The path wends its way down and through the trees and turns right at a fingerpost for “Gormire” (SE 501832). The path joins the lakeside path by a fingerpost indicating left is a “Permissive Path Lake Circuit” but turn right here to walk round the southern end of the lake.

Gormire Lake

Gormire Lake

Follow the lake anti-clockwise ignoring any minor paths off to the right (and the lakeside circuit path following the northern shore), until you reach a three-way fingerpost showing bridleways in all directions. Go left here down to the road.

The continuation of the route is to the right of the cottage you come to at the road (Southwoods Cottage) (SE 502838).

At the drive to Southwoods Hall, go straight ahead through the walkers’ gate for “Tang Hall and South Woods”. Follow the right hand field boundary, passing another fingerpost for Tang Hall. When the fence turns the corner at a right angle, follow it round (SE 500847). The path starts to climb gently. The route is now difficult to describe but it is clear on the ground and is well marked with posts.

Cross a stile into a steeply sloping field by a farm. Ahead under the trees, you should catch sight of a fingerpost
(SE 500854). Make your way to it and turn right to follow the left hand boundary of the field, before going through a gate into the woods. Your route then follows the left hand edge of the trees.

Almost at the end of the trees, there is a three-way fingerpost (SE 499857). # Right is for “Little Moor” and the route to shorten the walk to the top of the escarpment (see sketch map). For the full circuit, keep straight ahead for Boltby. At a fork, go left.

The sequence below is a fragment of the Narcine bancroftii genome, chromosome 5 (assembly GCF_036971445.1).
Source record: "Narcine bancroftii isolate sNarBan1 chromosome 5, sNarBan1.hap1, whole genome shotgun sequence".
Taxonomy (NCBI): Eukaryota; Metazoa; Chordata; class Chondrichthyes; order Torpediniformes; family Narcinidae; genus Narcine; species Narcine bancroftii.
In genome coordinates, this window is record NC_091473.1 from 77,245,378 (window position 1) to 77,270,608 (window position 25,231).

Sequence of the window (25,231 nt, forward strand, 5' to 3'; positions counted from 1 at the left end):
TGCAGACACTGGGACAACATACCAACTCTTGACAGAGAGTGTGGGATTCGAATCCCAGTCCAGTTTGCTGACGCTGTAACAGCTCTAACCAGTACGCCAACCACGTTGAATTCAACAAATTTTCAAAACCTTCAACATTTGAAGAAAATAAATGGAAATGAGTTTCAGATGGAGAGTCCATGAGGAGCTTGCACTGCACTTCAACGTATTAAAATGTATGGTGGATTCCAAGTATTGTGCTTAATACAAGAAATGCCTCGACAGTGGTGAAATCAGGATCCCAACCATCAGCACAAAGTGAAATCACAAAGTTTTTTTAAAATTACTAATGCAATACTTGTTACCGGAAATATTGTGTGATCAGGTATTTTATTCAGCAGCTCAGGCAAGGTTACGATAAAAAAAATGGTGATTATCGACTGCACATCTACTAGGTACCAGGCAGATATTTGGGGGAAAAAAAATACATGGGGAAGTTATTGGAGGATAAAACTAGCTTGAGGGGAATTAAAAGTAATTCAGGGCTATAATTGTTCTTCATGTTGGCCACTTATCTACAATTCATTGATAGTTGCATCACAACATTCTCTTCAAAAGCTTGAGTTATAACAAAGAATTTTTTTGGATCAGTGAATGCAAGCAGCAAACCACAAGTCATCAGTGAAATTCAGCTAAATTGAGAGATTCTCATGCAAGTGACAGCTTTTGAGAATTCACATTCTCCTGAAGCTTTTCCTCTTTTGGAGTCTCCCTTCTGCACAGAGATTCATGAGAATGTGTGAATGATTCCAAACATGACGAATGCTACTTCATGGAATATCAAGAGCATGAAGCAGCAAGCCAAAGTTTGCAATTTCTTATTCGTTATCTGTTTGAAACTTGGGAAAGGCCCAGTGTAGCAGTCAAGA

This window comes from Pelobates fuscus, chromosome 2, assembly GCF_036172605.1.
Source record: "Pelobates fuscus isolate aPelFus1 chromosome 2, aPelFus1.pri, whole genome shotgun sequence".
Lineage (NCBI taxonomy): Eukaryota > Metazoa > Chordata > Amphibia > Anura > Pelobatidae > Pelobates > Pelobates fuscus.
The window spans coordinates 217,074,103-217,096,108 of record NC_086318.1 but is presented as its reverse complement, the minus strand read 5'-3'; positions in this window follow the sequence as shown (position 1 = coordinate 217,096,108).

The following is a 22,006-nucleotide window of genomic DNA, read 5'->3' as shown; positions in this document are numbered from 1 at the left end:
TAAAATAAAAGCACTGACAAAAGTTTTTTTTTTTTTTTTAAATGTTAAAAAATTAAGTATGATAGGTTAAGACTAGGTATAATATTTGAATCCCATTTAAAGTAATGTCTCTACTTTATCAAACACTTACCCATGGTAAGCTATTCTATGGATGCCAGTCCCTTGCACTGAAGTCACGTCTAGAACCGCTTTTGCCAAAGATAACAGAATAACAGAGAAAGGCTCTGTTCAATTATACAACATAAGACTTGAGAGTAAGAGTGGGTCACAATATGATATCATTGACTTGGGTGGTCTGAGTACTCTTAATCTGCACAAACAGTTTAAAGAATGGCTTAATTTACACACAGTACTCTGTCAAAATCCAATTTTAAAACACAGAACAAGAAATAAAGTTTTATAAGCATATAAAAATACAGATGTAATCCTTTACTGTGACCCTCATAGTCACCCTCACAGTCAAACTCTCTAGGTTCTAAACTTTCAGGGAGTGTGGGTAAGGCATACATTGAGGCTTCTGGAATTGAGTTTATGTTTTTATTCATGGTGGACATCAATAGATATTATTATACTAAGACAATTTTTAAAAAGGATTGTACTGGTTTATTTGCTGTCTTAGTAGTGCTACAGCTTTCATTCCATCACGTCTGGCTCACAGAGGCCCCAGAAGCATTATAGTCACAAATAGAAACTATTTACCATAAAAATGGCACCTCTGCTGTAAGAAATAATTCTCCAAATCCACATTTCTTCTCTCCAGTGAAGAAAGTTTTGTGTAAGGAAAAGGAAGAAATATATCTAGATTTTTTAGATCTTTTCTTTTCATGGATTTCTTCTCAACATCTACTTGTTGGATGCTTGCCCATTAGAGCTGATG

The rough track gives way to a tarmac lane, passing Fernleigh Farm.

You get to the junction with the road at Boltby (SE 892866). It is worth a brief interlude to go left here and stroll for a few minutes through this tranquil attractive village but our route goes right here.

Boltby Church

Walk up the road out of Boltby. As the road curves left, look out for the footpath on the right via a wooden stile between two stone posts.

The footpath descends to a beck which is crossed by a small footbridge. Shortly cross a second stream by footbridge, then begins the hard work!

Climb the hill and at the trees, follow their left hand edge. The path rises to a short stretch of level ground where you turn right (SE 502868). A blue bridleway arrow indicates the route. The path now zig-zags up the hill, guided by the blue arrows, arriving at the top by farm buildings and where a fingerpost indicates you have joined the Cleveland Way (SE 507867). Turn right.

View near Boltby

View near Boltby

You now follow the Cleveland way along the top of the escarpment, passing Boltby Scar and Whitestone Cliff, from where is a spectacular view of Gormire Lake below. There are some steep drops along here so do not get too close to the edge.

Whitestone Cliff and Gormire Lake

Stay on this path until you reach the North York Moors National Park Visitors Centre at the top of Sutton Bank
(SE 514830).

From the Centre car park, cross the A170 and to the left of the white milestone saying “Thirsk 6 miles”, take the well manicured footpath to its left. When the path splits, take the left fork signposted for “White Horse ½ mile”.

Roulston Scar

Gormire Lake

To the left along here is the Yorkshire Gliding Club. Gliders/planes land and take off here so do not venture off the path.

Pass immediately above the White Horse. Although this famous figure can be seen clearly from various places in Yorkshire and at some distance, this close to it, it is impossible to make out its shape because it is so big. You meet the head first and the large clump of grass is its eye. A sign tells you when you have reached it.

Immediately past the White Horse, turn right to descend the steep steps back to the car park.

If you need to buy any hiking equipment/clothing before your trip see the Hiking Store

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All information on this site is given in good faith and no liability is accepted in respect of any damage, loss or injury which might result from acting on it.